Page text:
U.S. Supreme Court Declares PASPA Unconstitutional

Published: May 15, 2018

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It took over 25 years for it to happen. The Professional and Amateur Sports Protection Act (PASPA), which was promulgated in 1992, has today been declared unconstitutional by the U.S. Supreme Court. There may be no direct benefit for online casino gamers in the United States. But if this verdict leads to legalised sports betting across America, both online and offline, then the gambling industry will grow and there pressure for legalised federal online casino gambling will increase.

First of all the gaming industry has applauded the U.S. Supreme Court decision, which was given in the Murphy v. NCAA case. Jeff Ifrah is a founding partner of Ifrah Law and founding member of iDevelopment and Economic Association (iDEA), a trade association representing the growing industry of internet gaming and entertainment. Mr. Ifrah represents clients in all sectors of the gaming industry, including companies whose operations moved overseas due to the United States’ onerous regulations preventing sports betting. He said, “The Supreme Court’s decision is a jackpot for not just sports betting but the entire gaming industry in general.”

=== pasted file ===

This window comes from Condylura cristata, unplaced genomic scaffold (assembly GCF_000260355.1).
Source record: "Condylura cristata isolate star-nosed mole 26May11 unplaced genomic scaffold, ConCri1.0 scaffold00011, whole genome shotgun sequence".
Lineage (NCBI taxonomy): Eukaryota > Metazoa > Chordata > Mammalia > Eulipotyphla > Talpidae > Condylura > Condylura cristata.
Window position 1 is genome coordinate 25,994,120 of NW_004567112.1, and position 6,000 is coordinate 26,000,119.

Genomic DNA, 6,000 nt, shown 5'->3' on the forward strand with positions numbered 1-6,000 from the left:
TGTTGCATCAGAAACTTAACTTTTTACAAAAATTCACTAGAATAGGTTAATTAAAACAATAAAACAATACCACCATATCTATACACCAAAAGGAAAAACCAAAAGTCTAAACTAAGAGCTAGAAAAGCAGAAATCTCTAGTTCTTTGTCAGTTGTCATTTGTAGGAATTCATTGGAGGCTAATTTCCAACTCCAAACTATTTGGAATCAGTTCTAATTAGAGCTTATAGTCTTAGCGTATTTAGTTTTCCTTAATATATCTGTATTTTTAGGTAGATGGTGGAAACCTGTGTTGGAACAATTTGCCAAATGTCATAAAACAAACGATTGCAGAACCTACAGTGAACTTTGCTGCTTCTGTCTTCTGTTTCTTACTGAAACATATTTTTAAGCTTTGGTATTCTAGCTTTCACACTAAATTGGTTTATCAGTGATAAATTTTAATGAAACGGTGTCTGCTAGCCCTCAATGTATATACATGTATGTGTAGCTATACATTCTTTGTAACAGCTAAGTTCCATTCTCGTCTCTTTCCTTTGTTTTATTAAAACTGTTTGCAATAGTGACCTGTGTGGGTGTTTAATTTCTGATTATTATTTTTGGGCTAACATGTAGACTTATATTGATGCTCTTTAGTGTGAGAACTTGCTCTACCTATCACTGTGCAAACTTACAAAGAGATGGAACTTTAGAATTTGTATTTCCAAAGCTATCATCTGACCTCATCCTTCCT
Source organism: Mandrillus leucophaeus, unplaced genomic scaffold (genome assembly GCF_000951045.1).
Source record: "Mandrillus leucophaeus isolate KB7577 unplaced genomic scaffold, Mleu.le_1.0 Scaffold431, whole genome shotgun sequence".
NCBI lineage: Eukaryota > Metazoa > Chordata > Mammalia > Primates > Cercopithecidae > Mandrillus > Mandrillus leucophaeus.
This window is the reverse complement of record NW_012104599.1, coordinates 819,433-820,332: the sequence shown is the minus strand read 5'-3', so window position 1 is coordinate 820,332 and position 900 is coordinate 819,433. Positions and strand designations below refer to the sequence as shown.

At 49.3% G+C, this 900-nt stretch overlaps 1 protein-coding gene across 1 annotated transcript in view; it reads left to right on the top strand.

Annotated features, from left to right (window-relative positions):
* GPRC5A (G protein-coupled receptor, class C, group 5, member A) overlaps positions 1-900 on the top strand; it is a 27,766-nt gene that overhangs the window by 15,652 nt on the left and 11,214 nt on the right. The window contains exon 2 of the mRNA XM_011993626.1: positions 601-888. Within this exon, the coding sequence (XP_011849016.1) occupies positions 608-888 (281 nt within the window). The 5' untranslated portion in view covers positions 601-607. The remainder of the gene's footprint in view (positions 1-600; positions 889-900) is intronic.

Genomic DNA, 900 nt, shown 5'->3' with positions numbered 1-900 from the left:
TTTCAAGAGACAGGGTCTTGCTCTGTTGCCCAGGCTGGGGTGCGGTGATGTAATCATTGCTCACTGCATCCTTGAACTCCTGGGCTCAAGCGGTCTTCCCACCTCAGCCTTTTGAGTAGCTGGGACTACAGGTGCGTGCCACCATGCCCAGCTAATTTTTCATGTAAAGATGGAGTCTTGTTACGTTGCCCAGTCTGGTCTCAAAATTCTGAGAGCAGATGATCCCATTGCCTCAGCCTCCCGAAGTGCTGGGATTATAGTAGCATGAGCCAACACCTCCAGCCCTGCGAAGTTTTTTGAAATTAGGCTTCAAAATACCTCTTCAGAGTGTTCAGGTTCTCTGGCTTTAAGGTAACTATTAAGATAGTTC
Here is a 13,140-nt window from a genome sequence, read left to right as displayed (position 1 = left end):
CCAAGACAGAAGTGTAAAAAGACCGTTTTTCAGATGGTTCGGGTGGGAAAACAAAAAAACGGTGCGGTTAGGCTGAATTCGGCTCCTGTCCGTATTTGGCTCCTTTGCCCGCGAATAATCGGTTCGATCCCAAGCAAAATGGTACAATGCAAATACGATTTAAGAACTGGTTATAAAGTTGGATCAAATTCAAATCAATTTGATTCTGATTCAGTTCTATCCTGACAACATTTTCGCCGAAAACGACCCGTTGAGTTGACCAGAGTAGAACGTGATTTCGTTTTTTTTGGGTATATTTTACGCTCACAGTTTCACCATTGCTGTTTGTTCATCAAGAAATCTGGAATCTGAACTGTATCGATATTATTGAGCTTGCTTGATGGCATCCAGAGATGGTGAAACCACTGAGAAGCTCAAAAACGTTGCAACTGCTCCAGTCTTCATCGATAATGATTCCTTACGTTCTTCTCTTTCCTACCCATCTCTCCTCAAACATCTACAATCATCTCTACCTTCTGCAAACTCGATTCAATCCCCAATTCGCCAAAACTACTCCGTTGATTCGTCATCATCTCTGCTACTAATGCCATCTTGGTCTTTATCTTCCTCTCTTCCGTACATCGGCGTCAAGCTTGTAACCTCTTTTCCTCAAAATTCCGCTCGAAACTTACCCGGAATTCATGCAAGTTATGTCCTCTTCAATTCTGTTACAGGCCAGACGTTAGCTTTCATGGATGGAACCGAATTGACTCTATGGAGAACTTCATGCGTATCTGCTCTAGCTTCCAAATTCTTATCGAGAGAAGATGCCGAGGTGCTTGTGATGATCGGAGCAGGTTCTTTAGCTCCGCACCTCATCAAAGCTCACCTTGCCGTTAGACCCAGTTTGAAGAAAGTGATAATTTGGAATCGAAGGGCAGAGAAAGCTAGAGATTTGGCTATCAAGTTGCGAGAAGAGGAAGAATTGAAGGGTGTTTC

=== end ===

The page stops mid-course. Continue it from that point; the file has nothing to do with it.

Mr. Ifrah predicts that the entertainment companies that were driven to offshore locations will now return to the country and bring jobs and economic opportunities with them. He points out that states like Illinois, Michigan and New York have been waiting for this opportunity. They are likely to move in quickly. Then a positive domino effect will be created with other states following suit.

American Gaming Association President and CEO Geoff Freeman also released a statement after the Supreme Court’s opinion. He referred to a Washington Post survey, which said that 55% of Americans believe that it is time to end the federal ban on sports betting. He argued that through smart and efficient regulation of sports betting America can protect consumers, preserve the integrity of the games and empower law enforcement to fight illegal gambling. At the same time the process will generate new revenue for states and boost the industry and economy in general.

The suit was filed by the state of New Jersey in the time of Governor Christie. The present governor is Murphy. Ifrah Law on behalf of iDEA submitted a “friend of the court” or amicus brief in this case. The basic argument was that that the PASPA violates the right of each state to decide for themselves how to regulate and grow their own economies. Justice Alito delivered the 49-page opinion of the court. The opinion was not unanimous.


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